This was a natural extension of my switch to flipped-mastery instruction, since I’ve already moved away from grading homework as a separate category. Students just have to learn from the video lessons, to get the basics for each unit. For several years, I played with various methods and blogged here already about most of them. But now (thanks largely to Ms Byars and her #sblbookclub last summer), I’ve got something much better!
The checkboxes identify an assessment that shows achievement at each level, and can be checked by me or the student after accomplishment -- on a quiz, in a reflection, or another task. I usually wrote them deliberately vague, to allow multiple formats of demonstrated learning.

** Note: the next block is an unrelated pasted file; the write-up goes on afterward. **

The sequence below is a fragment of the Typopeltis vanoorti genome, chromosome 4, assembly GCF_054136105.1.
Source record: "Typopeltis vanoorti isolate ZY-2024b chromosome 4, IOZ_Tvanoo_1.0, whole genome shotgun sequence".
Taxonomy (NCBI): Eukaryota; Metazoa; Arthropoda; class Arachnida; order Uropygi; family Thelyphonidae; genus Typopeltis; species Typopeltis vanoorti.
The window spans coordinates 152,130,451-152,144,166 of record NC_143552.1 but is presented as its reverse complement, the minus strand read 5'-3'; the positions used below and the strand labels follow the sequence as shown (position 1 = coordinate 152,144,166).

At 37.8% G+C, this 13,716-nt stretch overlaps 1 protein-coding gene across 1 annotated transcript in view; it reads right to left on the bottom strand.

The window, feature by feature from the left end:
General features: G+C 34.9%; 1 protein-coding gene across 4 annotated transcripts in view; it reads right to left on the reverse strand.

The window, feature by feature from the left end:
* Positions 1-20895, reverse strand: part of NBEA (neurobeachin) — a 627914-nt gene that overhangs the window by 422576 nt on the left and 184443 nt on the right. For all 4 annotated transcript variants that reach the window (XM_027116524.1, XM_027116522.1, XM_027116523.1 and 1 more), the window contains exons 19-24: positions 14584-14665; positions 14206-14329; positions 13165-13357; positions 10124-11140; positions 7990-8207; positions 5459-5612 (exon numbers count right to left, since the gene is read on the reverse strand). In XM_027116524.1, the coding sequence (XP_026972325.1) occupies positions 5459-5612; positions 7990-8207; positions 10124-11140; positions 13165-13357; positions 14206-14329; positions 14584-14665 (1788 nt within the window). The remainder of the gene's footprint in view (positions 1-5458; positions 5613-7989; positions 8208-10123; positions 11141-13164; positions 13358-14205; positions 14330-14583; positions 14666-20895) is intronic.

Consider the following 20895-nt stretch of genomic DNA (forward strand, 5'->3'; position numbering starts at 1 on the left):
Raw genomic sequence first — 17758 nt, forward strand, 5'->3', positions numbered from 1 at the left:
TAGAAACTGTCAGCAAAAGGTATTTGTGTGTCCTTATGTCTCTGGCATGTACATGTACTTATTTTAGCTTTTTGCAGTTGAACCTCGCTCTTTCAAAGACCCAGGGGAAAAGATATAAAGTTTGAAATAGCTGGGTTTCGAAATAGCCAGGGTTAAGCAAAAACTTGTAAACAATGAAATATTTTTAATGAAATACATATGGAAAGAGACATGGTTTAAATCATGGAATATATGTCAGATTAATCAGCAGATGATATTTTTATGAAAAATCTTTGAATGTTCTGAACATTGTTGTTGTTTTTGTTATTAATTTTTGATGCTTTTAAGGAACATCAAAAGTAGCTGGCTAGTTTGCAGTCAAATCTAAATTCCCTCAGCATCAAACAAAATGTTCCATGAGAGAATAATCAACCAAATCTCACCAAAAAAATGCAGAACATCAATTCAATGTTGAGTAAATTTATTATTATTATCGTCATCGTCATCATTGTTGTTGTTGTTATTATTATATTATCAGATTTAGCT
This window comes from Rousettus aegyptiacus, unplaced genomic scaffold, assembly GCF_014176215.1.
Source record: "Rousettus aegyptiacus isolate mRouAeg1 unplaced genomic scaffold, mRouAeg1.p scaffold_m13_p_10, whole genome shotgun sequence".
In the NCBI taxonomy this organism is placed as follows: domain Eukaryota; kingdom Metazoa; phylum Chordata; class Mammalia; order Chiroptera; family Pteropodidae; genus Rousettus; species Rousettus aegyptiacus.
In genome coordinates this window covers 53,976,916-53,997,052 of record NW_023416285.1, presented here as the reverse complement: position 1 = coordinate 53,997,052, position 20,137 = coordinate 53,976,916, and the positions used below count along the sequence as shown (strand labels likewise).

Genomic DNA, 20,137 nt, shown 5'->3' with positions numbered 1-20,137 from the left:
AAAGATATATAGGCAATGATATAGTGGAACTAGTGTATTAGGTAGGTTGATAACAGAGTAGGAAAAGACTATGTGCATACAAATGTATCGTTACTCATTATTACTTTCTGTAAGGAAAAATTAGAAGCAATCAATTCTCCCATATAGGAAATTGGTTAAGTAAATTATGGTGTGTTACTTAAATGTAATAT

For the basic level of understanding, students had to learn from the flipped video lesson about fundamental info like key terms, concepts, etc. Then I gave the same kind of formal in-class assessment that I’ve used for years. Depending on the accuracy of student answers, we could check one or more checkboxes. Sometimes, a reassessment is necessary – not necessarily the whole quiz, only for the item(s) that need fixing. I called this a “reboot”, like NASA does with its space missions.
Achievement at the other two levels requires something different, depending on the mission. For Mission 4 in the example above, we spent several days of reading, discussing, and analyzing leadership traits. As the assessment to show clear understanding (“You get it”), I made a GoogleDoc for students to copy and complete independently. Insufficiently thoughtful responses required a reboot, but actually I got very few of those – many submissions were really strong!
Great question, which I will answer in tomorrow's blog post!